Christian López-Silva
Partner and Head of Healthcare & Life Sciences
Baker McKenzie
View from the Top

Global View, Digital Resources for New Challenges

Wed, 09/06/2017 - 10:15

Q: How is Baker McKenzie helping clients overcome new challenges in the Mexican market?

Being a global law firm enables us to quickly identify major industry trends, giving us the opportunity to dedicate resources to create quite early high-value projects, such as our digital health initiative, where we integrate key areas of legal service such as health regulation, information technology and privacy law.

We have also embraced technology and have developed useful mobile apps for our clients, such as our Global Healthcare MapApp and our Global Antitrust Dawn Raid App. The MapApp is a mobile application that provides access to real-time information on the laws and regulations impacting the healthcare industry in more than 40 countries. MapApp also provides users with the contact details of Baker McKenzie’s healthcare specialists, which makes it an invaluable tool for healthcare companies that need quick access to information. Dawn Raid provides clients across 44 countries that are experiencing a raid with real-time step-by-step guidance on their rights and obligations, as well as instant access to Baker McKenzie’s antitrust lawyers. The app is a cutting-edge platform that provides practical assistance and peace of mind for individuals on the ground handling unannounced inspections. It answers a range of practical questions on a country by country basis under local law. The Antitrust Commission in Mexico has increased its activities and oversight of the healthcare markets with several ongoing investigations and the adoption of the first criminal action in the country.

Q: Many regulatory agencies speak of homogenization of Mexican law and regulations with US and EU laws. To what extent is this possible?

A: We have a lot of experience comparing different regulatory frameworks. For instance, we were commissioned to conduct a broad study comparing the health regulation for medicines in the EU and in Mexico. This was funded by the European Commission and formally delivered to COFEPRIS. However, on a regular basis we also prepare webinars comparing regulation in different jurisdictions using our experts from different regions and multijurisdictional surveys on specific topics.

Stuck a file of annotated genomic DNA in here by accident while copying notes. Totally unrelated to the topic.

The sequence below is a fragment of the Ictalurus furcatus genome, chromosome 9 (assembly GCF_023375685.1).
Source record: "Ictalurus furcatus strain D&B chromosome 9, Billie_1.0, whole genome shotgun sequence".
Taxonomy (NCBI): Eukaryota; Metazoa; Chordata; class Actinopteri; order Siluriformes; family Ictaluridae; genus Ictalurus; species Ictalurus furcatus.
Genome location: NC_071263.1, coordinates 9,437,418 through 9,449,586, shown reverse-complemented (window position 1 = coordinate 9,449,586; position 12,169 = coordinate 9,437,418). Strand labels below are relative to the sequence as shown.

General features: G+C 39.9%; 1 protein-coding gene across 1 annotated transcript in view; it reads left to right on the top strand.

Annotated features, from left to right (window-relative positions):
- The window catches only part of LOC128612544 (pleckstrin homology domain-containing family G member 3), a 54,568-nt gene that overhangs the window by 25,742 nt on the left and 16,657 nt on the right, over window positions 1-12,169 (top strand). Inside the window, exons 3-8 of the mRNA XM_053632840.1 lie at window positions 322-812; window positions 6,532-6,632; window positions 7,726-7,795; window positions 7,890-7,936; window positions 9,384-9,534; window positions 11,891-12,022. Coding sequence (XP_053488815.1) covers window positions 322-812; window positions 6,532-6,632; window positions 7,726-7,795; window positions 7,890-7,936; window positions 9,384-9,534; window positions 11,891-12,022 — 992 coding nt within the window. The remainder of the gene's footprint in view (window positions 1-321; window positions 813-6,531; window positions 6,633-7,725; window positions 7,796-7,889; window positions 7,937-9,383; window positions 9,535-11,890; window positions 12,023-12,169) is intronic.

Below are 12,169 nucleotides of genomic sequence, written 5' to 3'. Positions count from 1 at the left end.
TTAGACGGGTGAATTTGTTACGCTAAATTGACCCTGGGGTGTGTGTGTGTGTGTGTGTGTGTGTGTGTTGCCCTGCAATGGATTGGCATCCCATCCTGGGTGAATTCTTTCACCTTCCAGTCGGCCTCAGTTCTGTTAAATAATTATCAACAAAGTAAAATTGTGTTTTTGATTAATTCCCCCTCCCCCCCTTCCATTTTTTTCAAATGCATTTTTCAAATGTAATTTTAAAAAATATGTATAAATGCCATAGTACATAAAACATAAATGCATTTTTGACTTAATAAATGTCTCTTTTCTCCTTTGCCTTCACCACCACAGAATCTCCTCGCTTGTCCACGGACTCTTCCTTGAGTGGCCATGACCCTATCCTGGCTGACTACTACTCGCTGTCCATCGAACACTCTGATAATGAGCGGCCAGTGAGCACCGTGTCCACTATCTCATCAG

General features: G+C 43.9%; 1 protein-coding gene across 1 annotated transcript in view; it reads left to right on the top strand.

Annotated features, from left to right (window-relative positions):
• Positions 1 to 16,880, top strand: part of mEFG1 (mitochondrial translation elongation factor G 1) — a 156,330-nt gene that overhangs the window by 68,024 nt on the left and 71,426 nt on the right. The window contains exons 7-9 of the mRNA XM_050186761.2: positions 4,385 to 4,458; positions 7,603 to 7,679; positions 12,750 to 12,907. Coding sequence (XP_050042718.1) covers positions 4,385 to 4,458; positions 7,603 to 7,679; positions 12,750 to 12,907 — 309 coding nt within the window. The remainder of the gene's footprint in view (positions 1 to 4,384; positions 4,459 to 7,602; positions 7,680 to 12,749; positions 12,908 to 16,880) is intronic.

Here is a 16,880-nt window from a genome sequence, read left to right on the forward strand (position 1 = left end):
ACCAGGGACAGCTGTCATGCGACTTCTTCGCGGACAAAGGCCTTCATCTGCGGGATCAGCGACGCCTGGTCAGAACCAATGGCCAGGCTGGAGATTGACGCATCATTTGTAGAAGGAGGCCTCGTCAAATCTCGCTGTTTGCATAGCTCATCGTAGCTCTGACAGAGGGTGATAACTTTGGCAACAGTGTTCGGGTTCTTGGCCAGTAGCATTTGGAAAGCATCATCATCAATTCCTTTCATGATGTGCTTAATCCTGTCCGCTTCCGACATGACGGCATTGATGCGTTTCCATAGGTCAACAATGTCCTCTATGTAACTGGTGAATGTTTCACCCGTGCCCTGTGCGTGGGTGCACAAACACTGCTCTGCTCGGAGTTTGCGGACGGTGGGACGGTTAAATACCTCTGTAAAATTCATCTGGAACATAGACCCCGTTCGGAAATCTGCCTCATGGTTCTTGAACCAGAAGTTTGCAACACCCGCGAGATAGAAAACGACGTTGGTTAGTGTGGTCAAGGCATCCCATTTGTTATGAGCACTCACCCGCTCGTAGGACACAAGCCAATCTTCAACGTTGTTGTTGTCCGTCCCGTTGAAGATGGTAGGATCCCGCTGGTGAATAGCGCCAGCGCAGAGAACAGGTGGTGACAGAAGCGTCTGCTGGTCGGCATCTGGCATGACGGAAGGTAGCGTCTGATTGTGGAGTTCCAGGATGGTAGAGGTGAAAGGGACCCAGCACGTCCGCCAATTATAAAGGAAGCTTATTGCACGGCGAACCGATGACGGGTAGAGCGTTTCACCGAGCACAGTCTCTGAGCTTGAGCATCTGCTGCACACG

The main lesson is that health regulation is not harmonized at the international level, as every country has different rules. There is not a body of international treaties on health law. That is why the negotiation of certain international trade treaties has attracted so much interest. First the Pacific Alliance (PA) and then the Trans-Pacific Partnership (TPP) pioneered an international law approach where health law was incorporated into the disciplines of international trade law. This represents a new avenue to pursue what is now being called regulatory convergence and may constitute the new way to approximate the regulatory frameworks of different jurisdictions. Of course, this normative development was impacted by certain decisions of geopolitical impact such as the withdrawal of the US from the TPP. However, the approach is likely to remain for future negotiations. It will also depend on the success of the PA in this regard.

Q: What are the main legal challenges faced by foreign companies looking to invest in health in Mexico?

A: One of the main challenges would be to navigate the rules for holding regulatory approvals. This aspect varies for different products and creates constant misunderstandings among advisers not familiarized with health regulations. This has a great impact on M&A transactions. The best practice is to include in full the regulatory component within the scope of the supported transaction, from the initial due diligence process to the planning process and its implementation.

Q: What regulatory challenges will most impact the industry in 2017/2018 and how?

A: Developments are expected in the areas of access to public formularies, prescription-review mechanisms in public institutions, transparency on interactions with healthcare professionals, digital, personalized medicine and biotech products. At the same time, we have seen increased oversight of the industry from the tax and antitrust authorities.